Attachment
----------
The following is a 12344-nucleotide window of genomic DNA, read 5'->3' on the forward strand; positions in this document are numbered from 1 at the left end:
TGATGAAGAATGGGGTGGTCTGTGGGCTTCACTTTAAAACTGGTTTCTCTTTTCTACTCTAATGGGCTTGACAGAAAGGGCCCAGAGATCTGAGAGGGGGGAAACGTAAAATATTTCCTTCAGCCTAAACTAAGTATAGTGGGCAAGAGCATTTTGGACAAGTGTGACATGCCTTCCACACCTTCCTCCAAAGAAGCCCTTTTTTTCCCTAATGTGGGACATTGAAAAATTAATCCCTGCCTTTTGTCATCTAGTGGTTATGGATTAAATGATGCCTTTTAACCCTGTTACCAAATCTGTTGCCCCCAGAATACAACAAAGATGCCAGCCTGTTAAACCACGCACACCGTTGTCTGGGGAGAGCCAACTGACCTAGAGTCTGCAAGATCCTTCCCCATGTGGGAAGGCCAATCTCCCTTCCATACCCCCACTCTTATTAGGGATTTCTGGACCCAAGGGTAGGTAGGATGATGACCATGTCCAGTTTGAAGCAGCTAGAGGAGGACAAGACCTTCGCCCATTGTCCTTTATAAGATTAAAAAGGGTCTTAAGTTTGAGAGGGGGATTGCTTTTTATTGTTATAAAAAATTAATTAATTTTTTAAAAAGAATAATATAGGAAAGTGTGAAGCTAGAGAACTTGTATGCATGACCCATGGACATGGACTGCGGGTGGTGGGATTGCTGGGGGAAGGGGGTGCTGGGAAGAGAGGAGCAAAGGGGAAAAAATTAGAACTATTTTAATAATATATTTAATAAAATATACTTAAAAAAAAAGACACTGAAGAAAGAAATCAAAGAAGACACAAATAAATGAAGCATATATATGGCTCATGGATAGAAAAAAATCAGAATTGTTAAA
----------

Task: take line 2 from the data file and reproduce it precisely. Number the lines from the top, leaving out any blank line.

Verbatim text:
TGATGAAGAATGGGGTGGTCTGTGGGCTTCACTTTAAAACTGGTTTCTCTTTTCTACTCTAATGGGCTTGACAGAAAGGGCCCAGAGATCTGAGAGGGGGGAAACGTAAAATATTTCCTTCAGCCTAAACTAAGTATAGTGGGCAAGAGCATTTTGGACAAGTGTGACATGCCTTCCACACCTTCCTCCAAAGAAGCCCTTTTTTTCCCTAATGTGGGACATTGAAAAATTAATCCCTGCCTTTTGTCATCTAGTGGTTATGGATTAAATGATGCCTTTTAACCCTGTTACCAAATCTGTTGCCCCCAGAATACAACAAAGATGCCAGCCTGTTAAACCACGCACACCGTTGTCTGGGGAGAGCCAACTGACCTAGAGTCTGCAAGATCCTTCCCCATGTGGGAAGGCCAATCTCCCTTCCATACCCCCACTCTTATTAGGGATTTCTGGACCCAAGGGTAGGTAGGATGATGACCATGTCCAGTTTGAAGCAGCTAGAGGAGGACAAGACCTTCGCCCATTGTCCTTTATAAGATTAAAAAGGGTCTTAAGTTTGAGAGGGGGATTGCTTTTTATTGTTATAAAAAATTAATTAATTTTTTAAAAAGAATAATATAGGAAAGTGTGAAGCTAGAGAACTTGTATGCATGACCCATGGACATGGACTGCGGGTGGTGGGATTGCTGGGGGAAGGGGGTGCTGGGAAGAGAGGAGCAAAGGGGAAAAAATTAGAACTATTTTAATAATATATTTAATAAAATATACTTAAAAAAAAAGACACTGAAGAAAGAAATCAAAGAAGACACAAATAAATGAAGCATATATATGGCTCATGGATAGAAAAAAATCAGAATTGTTAAA